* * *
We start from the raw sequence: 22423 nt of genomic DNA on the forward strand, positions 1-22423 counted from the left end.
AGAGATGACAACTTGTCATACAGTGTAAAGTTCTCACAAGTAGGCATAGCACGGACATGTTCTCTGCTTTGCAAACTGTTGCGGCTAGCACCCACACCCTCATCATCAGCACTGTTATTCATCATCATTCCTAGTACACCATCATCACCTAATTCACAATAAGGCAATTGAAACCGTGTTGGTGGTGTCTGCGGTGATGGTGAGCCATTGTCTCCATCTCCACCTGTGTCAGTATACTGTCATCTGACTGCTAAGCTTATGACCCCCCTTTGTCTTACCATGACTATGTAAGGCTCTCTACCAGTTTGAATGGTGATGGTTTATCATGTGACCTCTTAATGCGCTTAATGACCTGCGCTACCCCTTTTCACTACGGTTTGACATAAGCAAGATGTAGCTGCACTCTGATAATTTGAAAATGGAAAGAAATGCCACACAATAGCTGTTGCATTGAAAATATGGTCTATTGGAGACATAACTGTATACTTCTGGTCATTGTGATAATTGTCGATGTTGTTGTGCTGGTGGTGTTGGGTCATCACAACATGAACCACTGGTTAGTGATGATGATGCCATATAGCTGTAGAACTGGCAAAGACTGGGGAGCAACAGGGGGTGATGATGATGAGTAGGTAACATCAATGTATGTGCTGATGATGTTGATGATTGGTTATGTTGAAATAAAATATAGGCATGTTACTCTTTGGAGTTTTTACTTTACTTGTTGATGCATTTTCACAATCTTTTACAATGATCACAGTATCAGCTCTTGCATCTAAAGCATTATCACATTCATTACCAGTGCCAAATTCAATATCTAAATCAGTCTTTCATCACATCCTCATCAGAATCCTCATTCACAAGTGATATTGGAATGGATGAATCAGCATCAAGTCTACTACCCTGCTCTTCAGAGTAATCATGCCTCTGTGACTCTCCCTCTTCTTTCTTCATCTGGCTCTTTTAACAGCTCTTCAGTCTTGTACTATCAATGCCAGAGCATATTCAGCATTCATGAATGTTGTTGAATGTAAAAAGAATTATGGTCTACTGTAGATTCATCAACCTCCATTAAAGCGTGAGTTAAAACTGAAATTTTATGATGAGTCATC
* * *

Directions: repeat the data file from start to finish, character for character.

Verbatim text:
We start from the raw sequence: 22423 nt of genomic DNA on the forward strand, positions 1-22423 counted from the left end.
AGAGATGACAACTTGTCATACAGTGTAAAGTTCTCACAAGTAGGCATAGCACGGACATGTTCTCTGCTTTGCAAACTGTTGCGGCTAGCACCCACACCCTCATCATCAGCACTGTTATTCATCATCATTCCTAGTACACCATCATCACCTAATTCACAATAAGGCAATTGAAACCGTGTTGGTGGTGTCTGCGGTGATGGTGAGCCATTGTCTCCATCTCCACCTGTGTCAGTATACTGTCATCTGACTGCTAAGCTTATGACCCCCCTTTGTCTTACCATGACTATGTAAGGCTCTCTACCAGTTTGAATGGTGATGGTTTATCATGTGACCTCTTAATGCGCTTAATGACCTGCGCTACCCCTTTTCACTACGGTTTGACATAAGCAAGATGTAGCTGCACTCTGATAATTTGAAAATGGAAAGAAATGCCACACAATAGCTGTTGCATTGAAAATATGGTCTATTGGAGACATAACTGTATACTTCTGGTCATTGTGATAATTGTCGATGTTGTTGTGCTGGTGGTGTTGGGTCATCACAACATGAACCACTGGTTAGTGATGATGATGCCATATAGCTGTAGAACTGGCAAAGACTGGGGAGCAACAGGGGGTGATGATGATGAGTAGGTAACATCAATGTATGTGCTGATGATGTTGATGATTGGTTATGTTGAAATAAAATATAGGCATGTTACTCTTTGGAGTTTTTACTTTACTTGTTGATGCATTTTCACAATCTTTTACAATGATCACAGTATCAGCTCTTGCATCTAAAGCATTATCACATTCATTACCAGTGCCAAATTCAATATCTAAATCAGTCTTTCATCACATCCTCATCAGAATCCTCATTCACAAGTGATATTGGAATGGATGAATCAGCATCAAGTCTACTACCCTGCTCTTCAGAGTAATCATGCCTCTGTGACTCTCCCTCTTCTTTCTTCATCTGGCTCTTTTAACAGCTCTTCAGTCTTGTACTATCAATGCCAGAGCATATTCAGCATTCATGAATGTTGTTGAATGTAAAAAGAATTATGGTCTACTGTAGATTCATCAACCTCCATTAAAGCGTGAGTTAAAACTGAAATTTTATGATGAGTCATC